In most cases it’s easy to work out whether or not an employee would have normally worked on the day in question (known as an otherwise working day) because the working pattern or roster is constant and the employer and employee can agree about whether the employee would otherwise have worked that day.
Using a roster system
If an employer uses a roster system, then this roster may be used to work out whether the day is an otherwise working day. If it’s unclear, the things that the employee and employer need to think about include:
- what the employment agreement says
- the employee's usual work patterns
- any other relevant factors such as:
- if the employee works for the employer only when work is available
- the employer's rosters or other similar systems
- the reasonable expectations of the employer and employee as to whether the employee would have worked on that day
- if the employee would normally have worked if it wasn’t a holiday (public or alternative) or if the employee was on leave (sick or bereavement)
- if the day falls during a closedown period, the above factors need to be taken into account as if the closedown period weren’t in effect.
An employer can’t take an employee off the roster on a public holiday, when it’s a day that they would otherwise have worked on, so that they don’t have to give the employee public holiday entitlements. Not recognising an employee’s holiday entitlements is against the law.
Erina alternates her shifts with Ross. Erina’s roster requires three 10-hour days on Monday to Wednesday one week (Week 1) and the same hours on Thursday to Saturday the following week (Week 2). If Week 1 coincides with the week in which Good Friday falls, Erina will not get paid for Good Friday or Easter Monday (that will fall in Week 2) because she would not have been scheduled to work on that Friday or Monday.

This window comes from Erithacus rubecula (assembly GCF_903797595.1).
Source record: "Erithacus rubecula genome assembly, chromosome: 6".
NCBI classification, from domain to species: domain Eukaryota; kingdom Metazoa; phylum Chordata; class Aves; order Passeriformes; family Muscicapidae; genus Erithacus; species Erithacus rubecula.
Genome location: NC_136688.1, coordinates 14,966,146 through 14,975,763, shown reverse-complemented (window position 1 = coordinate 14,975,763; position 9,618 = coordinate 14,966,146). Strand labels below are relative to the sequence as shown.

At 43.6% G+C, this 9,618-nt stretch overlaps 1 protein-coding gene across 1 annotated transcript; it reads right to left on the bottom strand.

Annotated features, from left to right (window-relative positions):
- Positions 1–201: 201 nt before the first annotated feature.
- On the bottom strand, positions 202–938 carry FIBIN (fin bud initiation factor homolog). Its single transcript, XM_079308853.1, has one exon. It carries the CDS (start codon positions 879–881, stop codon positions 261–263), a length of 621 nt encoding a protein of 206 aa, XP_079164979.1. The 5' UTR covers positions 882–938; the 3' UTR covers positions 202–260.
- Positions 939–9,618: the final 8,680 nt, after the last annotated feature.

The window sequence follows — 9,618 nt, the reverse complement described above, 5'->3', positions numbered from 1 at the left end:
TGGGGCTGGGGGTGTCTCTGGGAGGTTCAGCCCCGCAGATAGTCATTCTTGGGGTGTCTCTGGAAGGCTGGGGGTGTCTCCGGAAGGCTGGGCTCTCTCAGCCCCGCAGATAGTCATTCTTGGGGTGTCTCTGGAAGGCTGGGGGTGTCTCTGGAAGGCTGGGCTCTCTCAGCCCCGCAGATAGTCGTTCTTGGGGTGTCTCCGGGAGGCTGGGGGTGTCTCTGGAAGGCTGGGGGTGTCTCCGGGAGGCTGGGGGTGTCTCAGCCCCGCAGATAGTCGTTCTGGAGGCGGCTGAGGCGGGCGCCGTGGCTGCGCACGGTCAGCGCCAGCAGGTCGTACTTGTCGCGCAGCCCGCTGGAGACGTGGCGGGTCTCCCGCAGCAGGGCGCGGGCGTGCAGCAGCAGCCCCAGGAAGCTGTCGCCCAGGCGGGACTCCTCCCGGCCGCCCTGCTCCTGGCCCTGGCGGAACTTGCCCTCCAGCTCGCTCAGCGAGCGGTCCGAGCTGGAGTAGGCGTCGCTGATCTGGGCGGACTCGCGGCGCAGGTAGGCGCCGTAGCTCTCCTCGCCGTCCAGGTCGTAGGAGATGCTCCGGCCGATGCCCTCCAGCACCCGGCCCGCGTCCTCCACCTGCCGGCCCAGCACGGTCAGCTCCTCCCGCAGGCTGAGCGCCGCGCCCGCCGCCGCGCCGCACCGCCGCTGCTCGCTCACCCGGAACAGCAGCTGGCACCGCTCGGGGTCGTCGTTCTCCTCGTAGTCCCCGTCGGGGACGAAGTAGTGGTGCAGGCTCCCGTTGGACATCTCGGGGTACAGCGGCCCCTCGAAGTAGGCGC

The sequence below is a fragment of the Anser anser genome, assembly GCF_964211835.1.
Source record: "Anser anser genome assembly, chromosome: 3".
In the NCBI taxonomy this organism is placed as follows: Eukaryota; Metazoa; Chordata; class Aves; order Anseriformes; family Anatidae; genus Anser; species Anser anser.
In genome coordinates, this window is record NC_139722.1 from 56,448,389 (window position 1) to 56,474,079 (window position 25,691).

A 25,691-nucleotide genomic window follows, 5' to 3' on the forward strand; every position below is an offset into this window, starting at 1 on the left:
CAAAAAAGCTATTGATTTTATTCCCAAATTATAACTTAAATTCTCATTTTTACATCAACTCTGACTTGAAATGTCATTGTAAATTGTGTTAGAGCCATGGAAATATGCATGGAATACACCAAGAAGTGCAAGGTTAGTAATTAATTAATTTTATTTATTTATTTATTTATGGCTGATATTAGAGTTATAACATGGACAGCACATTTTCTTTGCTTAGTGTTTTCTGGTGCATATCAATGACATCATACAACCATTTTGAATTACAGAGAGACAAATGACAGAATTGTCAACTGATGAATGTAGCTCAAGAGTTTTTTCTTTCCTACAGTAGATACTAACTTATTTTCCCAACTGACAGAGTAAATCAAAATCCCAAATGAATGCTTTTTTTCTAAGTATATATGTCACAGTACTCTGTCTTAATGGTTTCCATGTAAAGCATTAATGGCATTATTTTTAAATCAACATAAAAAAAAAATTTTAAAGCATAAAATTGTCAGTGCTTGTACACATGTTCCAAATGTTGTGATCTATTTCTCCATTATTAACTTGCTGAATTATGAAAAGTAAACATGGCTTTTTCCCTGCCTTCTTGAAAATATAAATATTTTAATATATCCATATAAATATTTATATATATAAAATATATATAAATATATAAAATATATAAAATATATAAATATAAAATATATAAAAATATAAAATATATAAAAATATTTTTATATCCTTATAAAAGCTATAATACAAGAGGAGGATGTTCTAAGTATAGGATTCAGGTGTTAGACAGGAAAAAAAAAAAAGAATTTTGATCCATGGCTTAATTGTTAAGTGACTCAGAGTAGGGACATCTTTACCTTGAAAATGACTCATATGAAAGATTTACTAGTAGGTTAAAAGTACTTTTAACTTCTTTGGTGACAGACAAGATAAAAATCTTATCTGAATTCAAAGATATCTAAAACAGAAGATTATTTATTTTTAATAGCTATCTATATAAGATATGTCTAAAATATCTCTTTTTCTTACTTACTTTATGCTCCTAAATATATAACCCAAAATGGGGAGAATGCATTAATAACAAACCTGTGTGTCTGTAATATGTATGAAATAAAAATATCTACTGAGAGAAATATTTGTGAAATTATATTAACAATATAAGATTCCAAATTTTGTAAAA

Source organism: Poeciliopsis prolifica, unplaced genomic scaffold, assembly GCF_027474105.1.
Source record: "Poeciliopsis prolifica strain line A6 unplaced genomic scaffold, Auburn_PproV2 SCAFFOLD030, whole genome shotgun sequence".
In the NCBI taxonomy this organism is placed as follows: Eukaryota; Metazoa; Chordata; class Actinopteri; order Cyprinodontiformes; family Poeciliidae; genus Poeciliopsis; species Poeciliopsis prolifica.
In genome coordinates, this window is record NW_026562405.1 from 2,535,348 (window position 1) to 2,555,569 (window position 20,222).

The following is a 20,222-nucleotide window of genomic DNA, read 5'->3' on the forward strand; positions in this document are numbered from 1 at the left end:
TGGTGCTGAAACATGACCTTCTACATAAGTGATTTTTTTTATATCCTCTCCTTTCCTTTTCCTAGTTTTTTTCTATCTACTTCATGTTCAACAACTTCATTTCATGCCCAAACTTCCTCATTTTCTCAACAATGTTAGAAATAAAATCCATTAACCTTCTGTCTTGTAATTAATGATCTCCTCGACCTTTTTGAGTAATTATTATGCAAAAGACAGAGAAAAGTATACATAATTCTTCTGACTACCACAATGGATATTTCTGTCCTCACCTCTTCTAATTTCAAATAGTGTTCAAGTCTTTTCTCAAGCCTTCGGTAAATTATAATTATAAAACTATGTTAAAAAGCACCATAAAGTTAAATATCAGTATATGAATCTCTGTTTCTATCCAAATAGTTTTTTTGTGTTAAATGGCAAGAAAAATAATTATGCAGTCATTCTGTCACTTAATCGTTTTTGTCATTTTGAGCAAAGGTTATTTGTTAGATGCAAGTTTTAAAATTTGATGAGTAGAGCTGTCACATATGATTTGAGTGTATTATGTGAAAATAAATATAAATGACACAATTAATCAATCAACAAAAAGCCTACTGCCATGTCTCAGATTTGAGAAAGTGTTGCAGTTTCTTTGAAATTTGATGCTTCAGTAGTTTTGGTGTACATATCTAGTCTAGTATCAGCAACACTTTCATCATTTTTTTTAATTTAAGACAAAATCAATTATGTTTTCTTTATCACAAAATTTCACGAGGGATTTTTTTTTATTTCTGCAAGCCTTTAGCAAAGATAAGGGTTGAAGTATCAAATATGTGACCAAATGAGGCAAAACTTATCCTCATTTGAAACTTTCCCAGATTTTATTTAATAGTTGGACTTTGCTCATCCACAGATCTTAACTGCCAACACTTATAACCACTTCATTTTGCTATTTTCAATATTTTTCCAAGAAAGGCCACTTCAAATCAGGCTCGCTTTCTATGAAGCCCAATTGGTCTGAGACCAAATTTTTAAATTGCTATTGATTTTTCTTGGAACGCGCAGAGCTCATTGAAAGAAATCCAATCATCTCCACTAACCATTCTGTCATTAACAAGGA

Ross will be paid for both Good Friday and Easter Monday as the roster pattern would have scheduled him to work these days if they weren’t public holidays (these are otherwise working days for him).
Otherwise working day calculator
When an employee does not have a clear work pattern or there’s a lot of variation in work times, it may be harder to decide if a day is an otherwise working day. You can use the Otherwise working day calculator to work it out. It will take about 15 minutes to work through all the steps of the Otherwise working day calculator.
If you’re still not sure you can contact us.
For public holiday rights, you need to work out:
- which day the public holiday will be observed for each employee, and if it’s a public holiday that might be mondayised
- whether or not the day is an otherwise working day for the employee
- whether or not the employee will be working on the day.
For example, if an employee works on a public holiday they are paid at least time and a half for the hours they work and if they would have normally worked on that day (the day is an otherwise working day) they also get another paid day off (an alternative holiday).
Find out more about time and a half and penal rates.
If the public holiday is on a day that the employee would normally work
If the employee doesn’t work on the holiday, and they would have otherwise worked on the day if it wasn’t a public holiday, they get paid not less than their relevant daily pay or average daily pay for the day off as if they had worked as normal on the day. For most employees working a regular pattern of hours, the pay cycle continues unchanged. They could get more pay if that is in their employment agreement.
Read more about relevant daily pay or average daily pay.
If the public holiday is on a day that the employee would normally work